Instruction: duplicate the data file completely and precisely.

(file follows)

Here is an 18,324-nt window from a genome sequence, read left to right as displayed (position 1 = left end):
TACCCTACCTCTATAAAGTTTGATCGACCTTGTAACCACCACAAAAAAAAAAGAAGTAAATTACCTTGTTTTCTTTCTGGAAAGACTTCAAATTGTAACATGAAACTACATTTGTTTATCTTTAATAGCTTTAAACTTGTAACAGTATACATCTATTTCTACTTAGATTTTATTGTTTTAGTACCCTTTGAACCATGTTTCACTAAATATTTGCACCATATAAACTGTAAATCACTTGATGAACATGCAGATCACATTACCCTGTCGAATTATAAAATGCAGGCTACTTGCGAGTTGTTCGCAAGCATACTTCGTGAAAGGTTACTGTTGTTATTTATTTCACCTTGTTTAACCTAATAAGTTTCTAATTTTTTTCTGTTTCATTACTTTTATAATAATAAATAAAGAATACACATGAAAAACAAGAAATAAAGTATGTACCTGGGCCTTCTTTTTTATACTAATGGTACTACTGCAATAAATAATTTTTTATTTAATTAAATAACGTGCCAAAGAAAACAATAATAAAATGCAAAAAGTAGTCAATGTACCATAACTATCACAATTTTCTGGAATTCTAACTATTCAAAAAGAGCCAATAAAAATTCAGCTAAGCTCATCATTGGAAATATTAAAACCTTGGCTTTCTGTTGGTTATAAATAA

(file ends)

Here is an 18,324-nt window from a genome sequence, read left to right as displayed (position 1 = left end):
TACCCTACCTCTATAAAGTTTGATCGACCTTGTAACCACCACAAAAAAAAAAGAAGTAAATTACCTTGTTTTCTTTCTGGAAAGACTTCAAATTGTAACATGAAACTACATTTGTTTATCTTTAATAGCTTTAAACTTGTAACAGTATACATCTATTTCTACTTAGATTTTATTGTTTTAGTACCCTTTGAACCATGTTTCACTAAATATTTGCACCATATAAACTGTAAATCACTTGATGAACATGCAGATCACATTACCCTGTCGAATTATAAAATGCAGGCTACTTGCGAGTTGTTCGCAAGCATACTTCGTGAAAGGTTACTGTTGTTATTTATTTCACCTTGTTTAACCTAATAAGTTTCTAATTTTTTTCTGTTTCATTACTTTTATAATAATAAATAAAGAATACACATGAAAAACAAGAAATAAAGTATGTACCTGGGCCTTCTTTTTTATACTAATGGTACTACTGCAATAAATAATTTTTTATTTAATTAAATAACGTGCCAAAGAAAACAATAATAAAATGCAAAAAGTAGTCAATGTACCATAACTATCACAATTTTCTGGAATTCTAACTATTCAAAAAGAGCCAATAAAAATTCAGCTAAGCTCATCATTGGAAATATTAAAACCTTGGCTTTCTGTTGGTTATAAATAA